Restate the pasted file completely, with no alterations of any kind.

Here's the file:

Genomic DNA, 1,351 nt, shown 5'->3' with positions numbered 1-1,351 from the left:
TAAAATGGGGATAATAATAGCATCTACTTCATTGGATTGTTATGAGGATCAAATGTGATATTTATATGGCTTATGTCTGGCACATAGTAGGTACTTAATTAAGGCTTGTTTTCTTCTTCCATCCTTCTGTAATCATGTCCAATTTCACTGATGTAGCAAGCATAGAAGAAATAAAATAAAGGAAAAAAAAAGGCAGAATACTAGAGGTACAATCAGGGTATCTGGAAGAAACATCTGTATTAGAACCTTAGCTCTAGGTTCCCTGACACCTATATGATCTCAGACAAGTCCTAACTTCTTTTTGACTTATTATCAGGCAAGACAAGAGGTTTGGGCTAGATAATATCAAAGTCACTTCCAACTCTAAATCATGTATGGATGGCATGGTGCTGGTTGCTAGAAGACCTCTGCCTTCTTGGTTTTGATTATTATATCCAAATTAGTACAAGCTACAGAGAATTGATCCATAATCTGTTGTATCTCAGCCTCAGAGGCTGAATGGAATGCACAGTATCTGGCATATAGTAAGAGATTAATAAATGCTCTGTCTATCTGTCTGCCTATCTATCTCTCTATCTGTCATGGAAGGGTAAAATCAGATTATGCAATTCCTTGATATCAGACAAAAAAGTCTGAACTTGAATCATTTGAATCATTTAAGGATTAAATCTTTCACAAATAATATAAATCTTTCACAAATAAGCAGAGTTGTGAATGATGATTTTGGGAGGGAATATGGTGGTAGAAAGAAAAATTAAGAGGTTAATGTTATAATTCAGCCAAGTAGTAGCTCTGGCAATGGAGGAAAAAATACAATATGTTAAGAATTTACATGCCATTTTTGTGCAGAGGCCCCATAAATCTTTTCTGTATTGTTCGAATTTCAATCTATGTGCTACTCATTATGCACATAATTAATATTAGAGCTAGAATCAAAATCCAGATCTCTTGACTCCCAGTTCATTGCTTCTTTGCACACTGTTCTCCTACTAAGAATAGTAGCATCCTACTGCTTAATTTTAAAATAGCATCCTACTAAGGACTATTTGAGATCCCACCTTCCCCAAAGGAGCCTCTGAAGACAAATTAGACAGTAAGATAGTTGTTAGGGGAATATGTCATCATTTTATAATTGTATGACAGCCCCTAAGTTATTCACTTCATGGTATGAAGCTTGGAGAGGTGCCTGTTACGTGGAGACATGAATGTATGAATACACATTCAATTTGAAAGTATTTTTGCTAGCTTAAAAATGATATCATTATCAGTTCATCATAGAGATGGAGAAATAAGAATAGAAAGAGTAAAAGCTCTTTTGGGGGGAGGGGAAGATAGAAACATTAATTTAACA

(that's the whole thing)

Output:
Genomic DNA, 1,351 nt, shown 5'->3' with positions numbered 1-1,351 from the left:
TAAAATGGGGATAATAATAGCATCTACTTCATTGGATTGTTATGAGGATCAAATGTGATATTTATATGGCTTATGTCTGGCACATAGTAGGTACTTAATTAAGGCTTGTTTTCTTCTTCCATCCTTCTGTAATCATGTCCAATTTCACTGATGTAGCAAGCATAGAAGAAATAAAATAAAGGAAAAAAAAAGGCAGAATACTAGAGGTACAATCAGGGTATCTGGAAGAAACATCTGTATTAGAACCTTAGCTCTAGGTTCCCTGACACCTATATGATCTCAGACAAGTCCTAACTTCTTTTTGACTTATTATCAGGCAAGACAAGAGGTTTGGGCTAGATAATATCAAAGTCACTTCCAACTCTAAATCATGTATGGATGGCATGGTGCTGGTTGCTAGAAGACCTCTGCCTTCTTGGTTTTGATTATTATATCCAAATTAGTACAAGCTACAGAGAATTGATCCATAATCTGTTGTATCTCAGCCTCAGAGGCTGAATGGAATGCACAGTATCTGGCATATAGTAAGAGATTAATAAATGCTCTGTCTATCTGTCTGCCTATCTATCTCTCTATCTGTCATGGAAGGGTAAAATCAGATTATGCAATTCCTTGATATCAGACAAAAAAGTCTGAACTTGAATCATTTGAATCATTTAAGGATTAAATCTTTCACAAATAATATAAATCTTTCACAAATAAGCAGAGTTGTGAATGATGATTTTGGGAGGGAATATGGTGGTAGAAAGAAAAATTAAGAGGTTAATGTTATAATTCAGCCAAGTAGTAGCTCTGGCAATGGAGGAAAAAATACAATATGTTAAGAATTTACATGCCATTTTTGTGCAGAGGCCCCATAAATCTTTTCTGTATTGTTCGAATTTCAATCTATGTGCTACTCATTATGCACATAATTAATATTAGAGCTAGAATCAAAATCCAGATCTCTTGACTCCCAGTTCATTGCTTCTTTGCACACTGTTCTCCTACTAAGAATAGTAGCATCCTACTGCTTAATTTTAAAATAGCATCCTACTAAGGACTATTTGAGATCCCACCTTCCCCAAAGGAGCCTCTGAAGACAAATTAGACAGTAAGATAGTTGTTAGGGGAATATGTCATCATTTTATAATTGTATGACAGCCCCTAAGTTATTCACTTCATGGTATGAAGCTTGGAGAGGTGCCTGTTACGTGGAGACATGAATGTATGAATACACATTCAATTTGAAAGTATTTTTGCTAGCTTAAAAATGATATCATTATCAGTTCATCATAGAGATGGAGAAATAAGAATAGAAAGAGTAAAAGCTCTTTTGGGGGGAGGGGAAGATAGAAACATTAATTTAACA